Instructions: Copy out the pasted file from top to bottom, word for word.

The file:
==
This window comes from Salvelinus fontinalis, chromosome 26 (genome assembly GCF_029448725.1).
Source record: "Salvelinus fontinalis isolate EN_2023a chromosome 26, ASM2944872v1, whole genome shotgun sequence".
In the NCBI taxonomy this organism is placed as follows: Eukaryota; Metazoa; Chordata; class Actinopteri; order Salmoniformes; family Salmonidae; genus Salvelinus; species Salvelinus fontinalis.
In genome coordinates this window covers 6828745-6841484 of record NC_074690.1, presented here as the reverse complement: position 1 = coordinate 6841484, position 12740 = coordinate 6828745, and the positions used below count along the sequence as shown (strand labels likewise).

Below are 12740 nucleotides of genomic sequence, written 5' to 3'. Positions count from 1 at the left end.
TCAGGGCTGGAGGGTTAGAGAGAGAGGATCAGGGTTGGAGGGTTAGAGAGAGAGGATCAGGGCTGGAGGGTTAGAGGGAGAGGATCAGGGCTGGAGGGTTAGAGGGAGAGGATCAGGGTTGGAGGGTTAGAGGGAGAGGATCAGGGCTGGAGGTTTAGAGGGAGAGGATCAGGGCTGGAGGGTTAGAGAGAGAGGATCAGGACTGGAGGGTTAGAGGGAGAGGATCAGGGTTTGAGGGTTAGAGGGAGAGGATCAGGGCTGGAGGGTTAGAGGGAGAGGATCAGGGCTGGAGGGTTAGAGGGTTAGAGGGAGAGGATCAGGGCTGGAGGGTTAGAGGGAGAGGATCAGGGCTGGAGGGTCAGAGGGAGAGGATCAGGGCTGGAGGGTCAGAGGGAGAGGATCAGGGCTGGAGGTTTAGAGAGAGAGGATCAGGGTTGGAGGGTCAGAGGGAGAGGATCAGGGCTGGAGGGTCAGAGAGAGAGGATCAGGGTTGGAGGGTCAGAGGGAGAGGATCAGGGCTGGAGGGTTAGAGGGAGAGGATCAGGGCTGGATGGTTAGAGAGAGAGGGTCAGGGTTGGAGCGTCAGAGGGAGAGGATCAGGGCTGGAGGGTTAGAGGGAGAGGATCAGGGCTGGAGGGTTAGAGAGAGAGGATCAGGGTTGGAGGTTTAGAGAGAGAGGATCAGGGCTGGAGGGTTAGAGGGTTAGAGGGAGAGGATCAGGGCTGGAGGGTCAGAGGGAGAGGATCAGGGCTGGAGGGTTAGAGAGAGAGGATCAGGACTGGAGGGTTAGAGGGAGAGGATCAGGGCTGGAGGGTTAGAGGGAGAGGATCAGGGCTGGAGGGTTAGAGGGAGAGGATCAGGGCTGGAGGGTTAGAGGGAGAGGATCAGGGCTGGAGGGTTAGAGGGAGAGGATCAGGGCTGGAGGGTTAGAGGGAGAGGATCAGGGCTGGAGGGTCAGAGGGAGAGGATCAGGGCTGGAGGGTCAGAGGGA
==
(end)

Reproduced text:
This window comes from Salvelinus fontinalis, chromosome 26 (genome assembly GCF_029448725.1).
Source record: "Salvelinus fontinalis isolate EN_2023a chromosome 26, ASM2944872v1, whole genome shotgun sequence".
In the NCBI taxonomy this organism is placed as follows: Eukaryota; Metazoa; Chordata; class Actinopteri; order Salmoniformes; family Salmonidae; genus Salvelinus; species Salvelinus fontinalis.
In genome coordinates this window covers 6828745-6841484 of record NC_074690.1, presented here as the reverse complement: position 1 = coordinate 6841484, position 12740 = coordinate 6828745, and the positions used below count along the sequence as shown (strand labels likewise).

Below are 12740 nucleotides of genomic sequence, written 5' to 3'. Positions count from 1 at the left end.
TCAGGGCTGGAGGGTTAGAGAGAGAGGATCAGGGTTGGAGGGTTAGAGAGAGAGGATCAGGGCTGGAGGGTTAGAGGGAGAGGATCAGGGCTGGAGGGTTAGAGGGAGAGGATCAGGGTTGGAGGGTTAGAGGGAGAGGATCAGGGCTGGAGGTTTAGAGGGAGAGGATCAGGGCTGGAGGGTTAGAGAGAGAGGATCAGGACTGGAGGGTTAGAGGGAGAGGATCAGGGTTTGAGGGTTAGAGGGAGAGGATCAGGGCTGGAGGGTTAGAGGGAGAGGATCAGGGCTGGAGGGTTAGAGGGTTAGAGGGAGAGGATCAGGGCTGGAGGGTTAGAGGGAGAGGATCAGGGCTGGAGGGTCAGAGGGAGAGGATCAGGGCTGGAGGGTCAGAGGGAGAGGATCAGGGCTGGAGGTTTAGAGAGAGAGGATCAGGGTTGGAGGGTCAGAGGGAGAGGATCAGGGCTGGAGGGTCAGAGAGAGAGGATCAGGGTTGGAGGGTCAGAGGGAGAGGATCAGGGCTGGAGGGTTAGAGGGAGAGGATCAGGGCTGGATGGTTAGAGAGAGAGGGTCAGGGTTGGAGCGTCAGAGGGAGAGGATCAGGGCTGGAGGGTTAGAGGGAGAGGATCAGGGCTGGAGGGTTAGAGAGAGAGGATCAGGGTTGGAGGTTTAGAGAGAGAGGATCAGGGCTGGAGGGTTAGAGGGTTAGAGGGAGAGGATCAGGGCTGGAGGGTCAGAGGGAGAGGATCAGGGCTGGAGGGTTAGAGAGAGAGGATCAGGACTGGAGGGTTAGAGGGAGAGGATCAGGGCTGGAGGGTTAGAGGGAGAGGATCAGGGCTGGAGGGTTAGAGGGAGAGGATCAGGGCTGGAGGGTTAGAGGGAGAGGATCAGGGCTGGAGGGTTAGAGGGAGAGGATCAGGGCTGGAGGGTTAGAGGGAGAGGATCAGGGCTGGAGGGTCAGAGGGAGAGGATCAGGGCTGGAGGGTCAGAGGGA